Author Topic: Do you have all your (taxable) investments at one institution?  (Read 723 times)


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Do you have all your (taxable) investments at one institution?
« on: February 13, 2020, 03:54:25 AM »
Hi everybody,

my taxable investment account is creeping up to a level where I'm starting to be uncomfortable with having all my money in one place. On this forum I often read about people having 500k or more in taxable investments. Are these all in one institution?

I have a "custody" account, I'm not sure if this concept exists in the US but it means the institution is not allowed to use my money for internal use, so it should be safe from speculation. However we all know that financial institutions sometimes go under with no funds left to pay their liabilities, and I don't want to lose alll my money in this case!

Complicating factor is that I currently have my money in the one bank that has extremely low fees, which is very unusual for my country (though I guess I should check again, it's been a while..). Other accounts usually cost so much that any investment gains are halved. So I don't really want to open other accounts if I don't have to, but as I said I'm starting to get uneasy.

How are you guys doing this?
« Last Edit: February 13, 2020, 03:59:52 AM by Alps »

Lucky Penny Acres

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    • Lucky Penny Acres
Re: Do you have all your (taxable) investments at one institution?
« Reply #1 on: February 13, 2020, 07:32:56 AM »
I personally have investments with multiple providers, but more for access to specific investments at the lowest cost rather than concern for risk of collapse.

Check if your country has standard insurance for financial accounts. And check with your provider to see if they have supplemental insurance.

For example, almost all brokerage accounts in the US have SIPC insurance which provides for protection for missing securities up to $500k per provider (and certain different types of account at the same provider are also covered up to $500k each).  Note that this is on top of actual recovery from the financial firm in the first place - most of the time during a collapse the investor clients retain all of their securities so no insurance is even needed.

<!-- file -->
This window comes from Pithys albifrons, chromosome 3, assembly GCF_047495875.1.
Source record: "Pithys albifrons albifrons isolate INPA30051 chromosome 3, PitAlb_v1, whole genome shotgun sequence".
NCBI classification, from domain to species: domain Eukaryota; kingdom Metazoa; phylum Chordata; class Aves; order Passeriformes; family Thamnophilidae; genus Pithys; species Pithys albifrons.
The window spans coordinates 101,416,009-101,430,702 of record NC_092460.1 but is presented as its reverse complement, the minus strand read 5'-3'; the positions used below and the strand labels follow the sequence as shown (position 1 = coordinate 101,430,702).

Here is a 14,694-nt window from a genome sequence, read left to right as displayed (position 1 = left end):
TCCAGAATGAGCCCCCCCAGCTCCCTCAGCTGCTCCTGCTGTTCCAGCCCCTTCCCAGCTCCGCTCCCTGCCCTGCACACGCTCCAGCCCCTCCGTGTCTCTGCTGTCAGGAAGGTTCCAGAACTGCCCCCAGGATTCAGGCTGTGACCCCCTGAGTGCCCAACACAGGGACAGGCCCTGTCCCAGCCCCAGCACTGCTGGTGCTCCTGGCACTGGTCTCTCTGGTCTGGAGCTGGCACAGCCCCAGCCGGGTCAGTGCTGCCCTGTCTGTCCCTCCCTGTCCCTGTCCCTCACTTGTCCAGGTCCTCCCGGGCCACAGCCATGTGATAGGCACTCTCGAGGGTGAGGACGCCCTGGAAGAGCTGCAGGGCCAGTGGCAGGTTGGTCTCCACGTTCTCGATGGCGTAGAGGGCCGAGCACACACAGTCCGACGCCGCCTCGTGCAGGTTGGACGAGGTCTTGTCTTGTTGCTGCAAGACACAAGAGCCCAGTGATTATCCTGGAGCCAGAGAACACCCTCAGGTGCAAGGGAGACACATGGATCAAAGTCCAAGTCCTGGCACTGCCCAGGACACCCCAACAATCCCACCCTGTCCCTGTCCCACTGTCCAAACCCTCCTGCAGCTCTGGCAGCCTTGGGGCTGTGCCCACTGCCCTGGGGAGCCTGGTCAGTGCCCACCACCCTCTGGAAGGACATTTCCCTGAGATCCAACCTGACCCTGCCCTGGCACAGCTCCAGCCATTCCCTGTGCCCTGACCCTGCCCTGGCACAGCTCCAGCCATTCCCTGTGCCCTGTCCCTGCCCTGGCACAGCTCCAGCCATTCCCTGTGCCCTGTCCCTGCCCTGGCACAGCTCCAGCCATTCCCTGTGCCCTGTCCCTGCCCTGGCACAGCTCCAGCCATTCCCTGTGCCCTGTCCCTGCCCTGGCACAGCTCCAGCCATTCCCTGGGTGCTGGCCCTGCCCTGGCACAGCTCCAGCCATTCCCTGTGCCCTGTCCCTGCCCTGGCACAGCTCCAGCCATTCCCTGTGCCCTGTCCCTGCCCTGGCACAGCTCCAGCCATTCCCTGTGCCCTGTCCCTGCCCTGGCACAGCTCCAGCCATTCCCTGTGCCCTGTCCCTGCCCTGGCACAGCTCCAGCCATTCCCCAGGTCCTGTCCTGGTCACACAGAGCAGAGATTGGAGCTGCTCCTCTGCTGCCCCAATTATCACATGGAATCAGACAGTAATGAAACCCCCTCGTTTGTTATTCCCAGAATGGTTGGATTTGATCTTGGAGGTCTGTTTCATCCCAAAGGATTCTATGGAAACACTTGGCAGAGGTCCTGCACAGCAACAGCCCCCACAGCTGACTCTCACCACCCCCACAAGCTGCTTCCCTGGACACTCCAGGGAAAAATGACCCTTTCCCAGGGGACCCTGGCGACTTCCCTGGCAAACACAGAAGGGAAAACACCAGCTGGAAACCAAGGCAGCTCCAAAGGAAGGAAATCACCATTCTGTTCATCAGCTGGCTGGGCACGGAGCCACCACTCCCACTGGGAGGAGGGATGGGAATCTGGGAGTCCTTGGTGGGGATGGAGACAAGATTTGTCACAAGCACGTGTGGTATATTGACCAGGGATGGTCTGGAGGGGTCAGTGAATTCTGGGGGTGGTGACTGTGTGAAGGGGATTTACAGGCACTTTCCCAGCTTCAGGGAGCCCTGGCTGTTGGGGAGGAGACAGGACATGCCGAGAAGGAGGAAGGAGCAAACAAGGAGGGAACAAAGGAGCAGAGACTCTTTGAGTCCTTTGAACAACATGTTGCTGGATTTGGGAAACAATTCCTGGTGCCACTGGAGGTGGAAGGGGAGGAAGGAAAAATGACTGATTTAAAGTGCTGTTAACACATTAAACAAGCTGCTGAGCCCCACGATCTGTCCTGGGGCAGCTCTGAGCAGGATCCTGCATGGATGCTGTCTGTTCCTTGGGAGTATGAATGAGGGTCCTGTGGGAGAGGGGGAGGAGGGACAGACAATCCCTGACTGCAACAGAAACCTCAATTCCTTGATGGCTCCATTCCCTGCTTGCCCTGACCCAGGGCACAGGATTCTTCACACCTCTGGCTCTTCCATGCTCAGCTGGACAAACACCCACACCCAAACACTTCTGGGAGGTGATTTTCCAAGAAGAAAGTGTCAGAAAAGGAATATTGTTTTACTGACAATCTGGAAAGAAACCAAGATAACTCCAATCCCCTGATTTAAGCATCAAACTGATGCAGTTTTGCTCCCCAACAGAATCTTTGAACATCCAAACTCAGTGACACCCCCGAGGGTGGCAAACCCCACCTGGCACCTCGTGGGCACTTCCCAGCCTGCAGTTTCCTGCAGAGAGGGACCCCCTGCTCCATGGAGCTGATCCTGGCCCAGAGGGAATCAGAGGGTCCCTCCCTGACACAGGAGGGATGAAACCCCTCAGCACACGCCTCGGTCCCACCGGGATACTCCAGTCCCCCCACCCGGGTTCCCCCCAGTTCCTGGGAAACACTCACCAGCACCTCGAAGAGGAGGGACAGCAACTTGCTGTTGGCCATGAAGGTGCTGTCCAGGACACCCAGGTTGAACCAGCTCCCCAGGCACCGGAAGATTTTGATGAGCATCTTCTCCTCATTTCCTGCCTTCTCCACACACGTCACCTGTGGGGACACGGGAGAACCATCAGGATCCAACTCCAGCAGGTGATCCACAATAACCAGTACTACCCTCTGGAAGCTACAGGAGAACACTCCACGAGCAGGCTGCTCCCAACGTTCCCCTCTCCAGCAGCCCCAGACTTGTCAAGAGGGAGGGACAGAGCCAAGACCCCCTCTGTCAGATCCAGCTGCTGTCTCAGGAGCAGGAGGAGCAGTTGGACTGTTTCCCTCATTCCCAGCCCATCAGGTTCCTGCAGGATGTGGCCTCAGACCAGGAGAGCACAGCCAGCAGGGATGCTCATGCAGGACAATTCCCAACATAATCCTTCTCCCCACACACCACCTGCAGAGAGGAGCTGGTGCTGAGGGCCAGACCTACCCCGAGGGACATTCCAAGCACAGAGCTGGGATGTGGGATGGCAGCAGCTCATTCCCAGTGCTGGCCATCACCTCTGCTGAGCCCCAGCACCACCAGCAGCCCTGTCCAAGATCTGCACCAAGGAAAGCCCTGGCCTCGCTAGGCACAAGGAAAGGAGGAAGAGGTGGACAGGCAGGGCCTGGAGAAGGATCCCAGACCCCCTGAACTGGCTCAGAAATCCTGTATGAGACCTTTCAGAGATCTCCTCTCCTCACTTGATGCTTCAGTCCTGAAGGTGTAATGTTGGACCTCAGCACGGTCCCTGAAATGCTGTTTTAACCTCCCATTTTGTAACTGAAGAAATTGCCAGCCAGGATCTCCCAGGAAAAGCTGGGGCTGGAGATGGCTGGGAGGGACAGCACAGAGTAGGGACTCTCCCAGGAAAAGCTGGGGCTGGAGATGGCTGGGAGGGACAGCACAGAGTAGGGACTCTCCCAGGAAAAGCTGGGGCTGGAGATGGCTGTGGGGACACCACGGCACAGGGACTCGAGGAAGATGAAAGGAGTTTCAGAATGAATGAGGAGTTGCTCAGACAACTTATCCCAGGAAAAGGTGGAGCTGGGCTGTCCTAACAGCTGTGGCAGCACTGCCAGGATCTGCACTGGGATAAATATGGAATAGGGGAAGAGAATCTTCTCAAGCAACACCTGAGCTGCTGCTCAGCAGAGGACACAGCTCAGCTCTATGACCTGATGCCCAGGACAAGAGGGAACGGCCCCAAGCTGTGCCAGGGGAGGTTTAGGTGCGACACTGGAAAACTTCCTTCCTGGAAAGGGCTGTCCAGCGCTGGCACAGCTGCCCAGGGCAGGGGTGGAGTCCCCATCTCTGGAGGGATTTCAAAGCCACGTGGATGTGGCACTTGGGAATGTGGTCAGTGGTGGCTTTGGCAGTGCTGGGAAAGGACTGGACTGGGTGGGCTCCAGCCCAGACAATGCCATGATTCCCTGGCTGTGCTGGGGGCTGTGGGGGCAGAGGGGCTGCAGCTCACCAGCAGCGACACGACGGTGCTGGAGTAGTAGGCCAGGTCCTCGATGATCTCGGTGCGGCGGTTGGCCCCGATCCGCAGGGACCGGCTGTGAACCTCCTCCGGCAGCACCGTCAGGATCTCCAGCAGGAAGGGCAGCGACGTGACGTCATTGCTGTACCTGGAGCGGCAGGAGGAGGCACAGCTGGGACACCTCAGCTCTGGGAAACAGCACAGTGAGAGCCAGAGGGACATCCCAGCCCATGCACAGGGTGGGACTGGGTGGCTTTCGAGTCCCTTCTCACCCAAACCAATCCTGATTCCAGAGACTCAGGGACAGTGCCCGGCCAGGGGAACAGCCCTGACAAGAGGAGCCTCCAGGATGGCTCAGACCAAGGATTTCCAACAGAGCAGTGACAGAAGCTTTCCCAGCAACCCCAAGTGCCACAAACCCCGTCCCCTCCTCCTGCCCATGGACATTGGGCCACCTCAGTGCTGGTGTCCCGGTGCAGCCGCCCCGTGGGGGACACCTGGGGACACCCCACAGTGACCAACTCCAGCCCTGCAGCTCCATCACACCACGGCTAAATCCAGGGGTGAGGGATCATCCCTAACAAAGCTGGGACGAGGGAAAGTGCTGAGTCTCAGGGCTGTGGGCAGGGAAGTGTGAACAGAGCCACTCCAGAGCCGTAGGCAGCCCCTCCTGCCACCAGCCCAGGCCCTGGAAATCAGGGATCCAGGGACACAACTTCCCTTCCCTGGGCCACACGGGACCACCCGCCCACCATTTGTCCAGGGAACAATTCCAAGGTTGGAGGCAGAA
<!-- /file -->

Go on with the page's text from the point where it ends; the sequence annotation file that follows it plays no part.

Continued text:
Beyond that basic level of insurance protection, many of the larger providers also have insurance policies that provide protection for larger amounts. Vanguard has supplemental insurance up to ~$50 million per investor, though there is an aggregate cap of a few hundred million total.

The risk of loss of assets from a custodial account is quite low - as you note the assets are required to be separated from the operating accounts of the financial firms. Even if a financial firm goes under, most of the time the vast majority of client assets are safe and returned to investors. Even in the case of Lehman Brothers, investor clients in custody accounts received all of their assets back.

The annual report for the SIPC ( shows less than 1% of investor money not paid out to investors.

Even in cases of outright fraud (Bernie Madoff), investors holding less than $1.4 million received it all and investors with greater than that amount received ~64% approximately. 

If you are dealing with large, reputable financial firms, the risk of loss from a financial firm collapse is extremely small and not something I would be at all concerned about.


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Re: Do you have all your (taxable) investments at one institution?
« Reply #2 on: February 13, 2020, 07:44:14 AM »
The US has good protections for this such that I'm confident that if the investment firm went under I'd still get the underlying investments that I hold. I'd be very comfortable having all my my money (taxable and retirement accounts) at Vanguard, Fidelity, Etrade, or Schwab, or any of the big banks (if I could get good investment options without extra fees, which I might not) like Bank of America (Merrill Lynch) or Chase. See -- most of that applies to any of the big guys.

However, since you don't live in the US you should look in to what kinds of protections are offered to investors in your country.


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Re: Do you have all your (taxable) investments at one institution?
« Reply #3 on: February 13, 2020, 03:52:41 PM »
This comes up fairly often and the common advice is that you're fine due to all the protections.  However, once I hit a certain dollar amount it just made me uncomfortable so I split up my IRA and taxable accounts so they weren't all at the same brokerage.  Sometimes what helps you sleep at night isn't logical, but as long as it's not counter-productive (which I don't think having two brokerages vs one is), then *shrug*.


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Re: Do you have all your (taxable) investments at one institution?
« Reply #4 on: February 26, 2020, 02:00:11 PM »
Thank you all for your answers! And especially thanks to @Lucky Penny Acres for the detailed explanation on insurance and SIPC. That report had numbers with a lot of zeros at the end...

I'll have a look whether my firm has similar insurance.